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On day three of the Hajj, pilgrims return to Mina to stone the devils. Seven stones are thrown at each of the three pillars to commemorate Ibrahim’s rejection of Satan. They also celebrate the festival of Id-ul-Adha at Mina. A central part of the festival is the sacrifice of an animal, and after many men have their heads shaved and women cut off a lock of their hair. The festival reminds Muslims that they should be ready to give up their worldly possessions and share with those less fortunate. The pilgrims then return to Mecca where they make a final seven circuits of the Kaaba, completing the rights of pilgrimage.
Belief File
This clip is from:
Belief File, Islam: The Hajj
First broadcast:
29 March 1996

Classroom Ideas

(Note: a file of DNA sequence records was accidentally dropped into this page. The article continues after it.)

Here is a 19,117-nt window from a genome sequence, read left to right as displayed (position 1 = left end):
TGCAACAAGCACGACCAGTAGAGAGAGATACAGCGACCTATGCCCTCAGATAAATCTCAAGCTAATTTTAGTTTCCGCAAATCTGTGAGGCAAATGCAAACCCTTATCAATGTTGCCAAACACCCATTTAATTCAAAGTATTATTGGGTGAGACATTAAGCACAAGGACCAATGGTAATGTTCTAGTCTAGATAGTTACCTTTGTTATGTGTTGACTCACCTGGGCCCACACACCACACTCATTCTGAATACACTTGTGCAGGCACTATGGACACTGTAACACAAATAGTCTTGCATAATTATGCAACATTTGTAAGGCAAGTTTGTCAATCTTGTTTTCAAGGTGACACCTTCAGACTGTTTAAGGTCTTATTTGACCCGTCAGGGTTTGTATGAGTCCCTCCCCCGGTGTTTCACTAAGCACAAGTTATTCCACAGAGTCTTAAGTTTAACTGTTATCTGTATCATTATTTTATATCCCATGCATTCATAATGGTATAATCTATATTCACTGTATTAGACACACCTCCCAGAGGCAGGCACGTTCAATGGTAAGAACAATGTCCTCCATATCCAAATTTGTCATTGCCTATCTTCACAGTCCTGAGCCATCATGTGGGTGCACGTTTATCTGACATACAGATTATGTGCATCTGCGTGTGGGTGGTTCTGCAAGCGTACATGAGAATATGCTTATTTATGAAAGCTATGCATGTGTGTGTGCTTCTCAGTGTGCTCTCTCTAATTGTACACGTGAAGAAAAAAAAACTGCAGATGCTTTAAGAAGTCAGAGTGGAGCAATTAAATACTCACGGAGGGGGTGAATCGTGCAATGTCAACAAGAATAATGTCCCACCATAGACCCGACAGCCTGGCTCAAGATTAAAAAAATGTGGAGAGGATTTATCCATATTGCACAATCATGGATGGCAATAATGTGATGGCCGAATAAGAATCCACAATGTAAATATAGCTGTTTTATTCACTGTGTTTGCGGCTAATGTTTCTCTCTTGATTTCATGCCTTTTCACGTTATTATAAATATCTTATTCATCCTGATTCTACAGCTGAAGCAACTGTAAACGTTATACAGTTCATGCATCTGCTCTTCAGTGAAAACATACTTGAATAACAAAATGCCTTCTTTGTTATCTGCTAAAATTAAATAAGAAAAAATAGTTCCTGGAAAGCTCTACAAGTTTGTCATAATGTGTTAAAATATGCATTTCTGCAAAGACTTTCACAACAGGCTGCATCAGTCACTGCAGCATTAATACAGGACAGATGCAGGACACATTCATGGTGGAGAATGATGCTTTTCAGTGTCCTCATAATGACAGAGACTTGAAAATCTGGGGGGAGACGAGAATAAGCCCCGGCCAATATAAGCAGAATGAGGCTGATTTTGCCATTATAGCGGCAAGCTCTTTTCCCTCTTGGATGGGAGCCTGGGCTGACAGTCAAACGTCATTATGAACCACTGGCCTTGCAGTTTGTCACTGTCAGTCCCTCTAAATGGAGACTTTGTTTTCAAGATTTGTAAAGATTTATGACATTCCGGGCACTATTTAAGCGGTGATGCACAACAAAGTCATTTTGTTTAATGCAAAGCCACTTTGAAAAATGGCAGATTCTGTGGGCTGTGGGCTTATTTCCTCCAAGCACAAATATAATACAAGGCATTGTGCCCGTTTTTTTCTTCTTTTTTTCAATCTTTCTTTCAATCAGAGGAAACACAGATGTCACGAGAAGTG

This clip is useful for students to investigate the rituals of Hajj on day three and their significance. They can also link the festival of Eid-ul-Adha to the sacrifice that takes place on day three. Stations can be set up around the classroom with information and artefacts linked to Mina, the story of Ibrahim and Ismail, becoming a Haji or Hajja and the festival of Eid-ul-Adha. Students can be split into groups to move between the stations to summarise the information under headings of 'What happens?' and 'What does this represent?'. Return to seats in groups and send an envoy from each group to find information from other groups that they may have missed. Finally, add the information individually to a colour coded concept map and link concepts from days one and two of Hajj and to five pillars.

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